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Federal judge rules Michigan must recognize 300-plus same-sex marriages, but stays decision

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DETROIT — On the day before the nation's high court could decide whether to take up Michigan's same-sex marriage case, a federal judge ruled that the state must recognize hundreds of such unions performed during a brief window when they were allowed last year.

U.S. District Judge Mark Goldsmith wrote Thursday that the marriages are valid, but put a hold on the decision for 21 days pending any appeal by the state.

A different federal judge had struck down the state's gay marriage ban — adopted by voter referendum in 2004 — on March 21. More than 300 same-sex couples in four counties got married the next day, before an appeals court suspended the decision and blocked additional marriages.

Michigan has refused to recognize those marriages, a decision that can affect health insurance coverage and the ability of same-sex couples to jointly adopt children. Goldsmith said those who married "acquired a status that state officials may not ignore, absent some compelling interest."

Further, Goldsmith said the state showed no previous court decision approving an effort to impair the marital status of a couple who were lawfully married. Rather, he wrote, "there is a long history" of court decisions and laws rejecting the view that marital status "may be invalidated by a state after it was lawfully acquired under that state's law."

"In these circumstances, what the state has joined together, it may not put asunder," Goldsmith wrote.

State Attorney General Bill Schuette said in a statement that his office is reviewing the ruling, and added that "the sooner the United States Supreme Court makes a decision on this issue, the better it will be for Michigan and America."

PHOTO: FILE - In this March 22, 2014, file photo Pennye Mattson, right, places a wedding ring on Sherrie Tyler, left, while being married in a group ceremony by the Oakland County Clerk in Pontiac, Mich. U.S. District Judge Mark Goldsmith ruled, Thursday, Jan. 15, 2015, that Michigan must recognize hundreds of same-sex marriages performed during a brief window last year. (AP Photo/Paul Sancya, File)
FILE - In this March 22, 2014, file photo Pennye Mattson, right, places a wedding ring on Sherrie Tyler, left, while being married in a group ceremony by the Oakland County Clerk in Pontiac, Mich. U.S. District Judge Mark Goldsmith ruled, Thursday, Jan. 15, 2015, that Michigan must recognize hundreds of same-sex marriages performed during a brief window last year. (AP Photo/Paul Sancya, File)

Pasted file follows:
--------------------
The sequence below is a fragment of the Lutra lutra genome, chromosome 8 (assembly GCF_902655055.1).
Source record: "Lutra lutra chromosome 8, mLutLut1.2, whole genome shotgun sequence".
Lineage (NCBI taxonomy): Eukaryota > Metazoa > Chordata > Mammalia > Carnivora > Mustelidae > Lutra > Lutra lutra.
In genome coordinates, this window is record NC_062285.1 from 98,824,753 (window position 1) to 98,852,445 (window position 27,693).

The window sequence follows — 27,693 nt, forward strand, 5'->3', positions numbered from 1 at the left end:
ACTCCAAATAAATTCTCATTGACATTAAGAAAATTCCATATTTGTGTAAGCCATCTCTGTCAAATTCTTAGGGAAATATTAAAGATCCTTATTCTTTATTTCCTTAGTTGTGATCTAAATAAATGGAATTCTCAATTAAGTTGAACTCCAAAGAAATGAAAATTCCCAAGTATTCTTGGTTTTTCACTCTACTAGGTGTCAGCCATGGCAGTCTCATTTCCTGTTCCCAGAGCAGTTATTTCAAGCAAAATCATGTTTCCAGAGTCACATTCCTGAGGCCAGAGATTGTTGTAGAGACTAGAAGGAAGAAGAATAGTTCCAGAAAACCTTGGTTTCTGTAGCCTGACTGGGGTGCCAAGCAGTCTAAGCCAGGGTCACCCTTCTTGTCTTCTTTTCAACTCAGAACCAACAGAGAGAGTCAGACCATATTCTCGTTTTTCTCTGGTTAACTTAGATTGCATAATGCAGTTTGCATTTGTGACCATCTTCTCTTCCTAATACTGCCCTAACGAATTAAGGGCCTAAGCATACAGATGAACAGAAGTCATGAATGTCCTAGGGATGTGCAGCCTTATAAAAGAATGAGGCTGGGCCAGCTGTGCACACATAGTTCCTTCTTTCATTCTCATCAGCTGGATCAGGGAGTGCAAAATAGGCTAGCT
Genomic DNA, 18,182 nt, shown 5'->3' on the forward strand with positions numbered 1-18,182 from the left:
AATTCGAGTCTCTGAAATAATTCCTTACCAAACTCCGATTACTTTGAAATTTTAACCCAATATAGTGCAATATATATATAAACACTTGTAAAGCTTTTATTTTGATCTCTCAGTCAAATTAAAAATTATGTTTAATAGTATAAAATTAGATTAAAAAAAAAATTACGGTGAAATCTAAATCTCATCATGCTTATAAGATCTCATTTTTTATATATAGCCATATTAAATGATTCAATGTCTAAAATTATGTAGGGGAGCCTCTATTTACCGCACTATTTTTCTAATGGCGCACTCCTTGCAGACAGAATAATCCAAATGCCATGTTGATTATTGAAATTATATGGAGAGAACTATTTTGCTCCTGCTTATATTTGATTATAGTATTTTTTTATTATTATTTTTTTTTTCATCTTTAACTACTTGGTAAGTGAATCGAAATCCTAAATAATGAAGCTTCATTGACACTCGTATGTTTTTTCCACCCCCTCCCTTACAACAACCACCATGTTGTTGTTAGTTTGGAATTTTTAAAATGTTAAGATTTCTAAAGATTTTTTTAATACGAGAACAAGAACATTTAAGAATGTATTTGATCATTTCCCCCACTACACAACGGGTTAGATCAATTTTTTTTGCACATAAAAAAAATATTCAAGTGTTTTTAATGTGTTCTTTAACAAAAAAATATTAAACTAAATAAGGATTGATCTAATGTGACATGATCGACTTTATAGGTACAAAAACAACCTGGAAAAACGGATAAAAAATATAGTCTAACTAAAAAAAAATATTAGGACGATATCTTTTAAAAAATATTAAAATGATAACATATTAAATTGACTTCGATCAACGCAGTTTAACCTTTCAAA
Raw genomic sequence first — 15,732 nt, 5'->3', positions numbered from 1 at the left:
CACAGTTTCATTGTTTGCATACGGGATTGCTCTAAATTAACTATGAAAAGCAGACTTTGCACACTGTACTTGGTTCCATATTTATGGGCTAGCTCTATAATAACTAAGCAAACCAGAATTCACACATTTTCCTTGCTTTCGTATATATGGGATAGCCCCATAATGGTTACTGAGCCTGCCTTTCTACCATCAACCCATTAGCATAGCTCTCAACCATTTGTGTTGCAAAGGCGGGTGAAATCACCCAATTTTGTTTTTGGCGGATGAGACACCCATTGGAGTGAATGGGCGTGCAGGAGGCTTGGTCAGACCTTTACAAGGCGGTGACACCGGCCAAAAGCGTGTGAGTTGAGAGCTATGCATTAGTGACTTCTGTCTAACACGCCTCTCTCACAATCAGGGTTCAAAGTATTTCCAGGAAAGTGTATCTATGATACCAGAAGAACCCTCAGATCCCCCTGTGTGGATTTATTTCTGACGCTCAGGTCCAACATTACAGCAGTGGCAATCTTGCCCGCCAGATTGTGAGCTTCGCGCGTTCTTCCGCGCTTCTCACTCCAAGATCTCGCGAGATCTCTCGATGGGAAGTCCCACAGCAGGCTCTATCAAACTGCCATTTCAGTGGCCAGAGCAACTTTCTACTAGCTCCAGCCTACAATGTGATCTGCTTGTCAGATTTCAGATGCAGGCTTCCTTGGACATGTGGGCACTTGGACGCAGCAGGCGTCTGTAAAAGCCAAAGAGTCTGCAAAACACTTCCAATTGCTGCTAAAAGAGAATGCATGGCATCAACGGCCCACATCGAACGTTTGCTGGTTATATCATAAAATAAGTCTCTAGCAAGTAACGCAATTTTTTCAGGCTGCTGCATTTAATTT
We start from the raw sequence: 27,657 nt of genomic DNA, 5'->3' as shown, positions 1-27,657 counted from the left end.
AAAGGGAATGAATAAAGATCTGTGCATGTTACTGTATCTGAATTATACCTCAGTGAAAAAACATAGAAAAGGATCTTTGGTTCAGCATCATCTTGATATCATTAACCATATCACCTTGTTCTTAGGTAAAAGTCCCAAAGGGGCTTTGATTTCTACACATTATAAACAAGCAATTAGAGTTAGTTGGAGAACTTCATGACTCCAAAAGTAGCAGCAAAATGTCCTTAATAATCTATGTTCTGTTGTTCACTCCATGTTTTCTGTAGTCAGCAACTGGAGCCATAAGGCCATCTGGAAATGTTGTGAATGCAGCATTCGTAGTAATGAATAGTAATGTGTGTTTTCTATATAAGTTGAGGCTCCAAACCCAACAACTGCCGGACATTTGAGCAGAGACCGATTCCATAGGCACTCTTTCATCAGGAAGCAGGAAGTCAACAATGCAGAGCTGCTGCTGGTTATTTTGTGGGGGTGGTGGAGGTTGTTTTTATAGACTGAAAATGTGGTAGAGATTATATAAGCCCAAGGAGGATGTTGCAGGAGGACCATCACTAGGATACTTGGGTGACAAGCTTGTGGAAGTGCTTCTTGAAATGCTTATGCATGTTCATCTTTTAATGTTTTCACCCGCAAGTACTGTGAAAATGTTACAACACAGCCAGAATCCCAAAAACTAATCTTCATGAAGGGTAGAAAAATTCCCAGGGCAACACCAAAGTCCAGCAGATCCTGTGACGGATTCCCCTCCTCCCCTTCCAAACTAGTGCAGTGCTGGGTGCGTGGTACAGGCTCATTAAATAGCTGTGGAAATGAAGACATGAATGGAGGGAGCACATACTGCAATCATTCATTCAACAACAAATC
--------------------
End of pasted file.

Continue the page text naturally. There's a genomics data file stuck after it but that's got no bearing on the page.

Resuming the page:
The U.S. Supreme Court could decide Friday whether it will put Michigan's same-sex marriage case on its calendar in time to be argued and decided by late June. Until now, the court has managed to avoid settling the issue for the nation as a whole. In the meantime, there has been a dramatic increase in the number of states that allow same-sex couples to marry. Last week, Florida became the 36th state to issue licenses for same-sex unions.

The plaintiffs in the Michigan case include the state's first married same-sex couple, Marsha Caspar and Glenna DeJong of Ingham County.

"Of course, we're ecstatic about it," DeJong told The Associated Press. "I saw the email from our attorney and I started crying."

DeJong also believes it's time for the U.S. Supreme Court to take up the issue.

"We certainly need a resolution once and for all," she said. "I don't understand how marriage could be legal in 36 states and not others."

The Michigan chapter of the American Civil Liberties Union, which filed the lawsuit on behalf of eight couples, said the ruling is "a victory for marriage equality."

"These marriages are cherished and valid — same as any other — and it's only right that the courts and our country recognize as much. ... With this decision, they can finally begin to move away from uncertainty and unfairness and toward the fulfillment of their shared dreams."

During an August hearing, Michigan Assistant Attorney General Michael Murphy encouraged Goldsmith to turn down the ACLU's request for an injunction and let an appeals court sort out the entire matter.

"These things are not straightforward. ... It's not clean. It's not clear. It's not concise," said Murphy, who suggested the state would immediately appeal any adverse ruling by Goldsmith.

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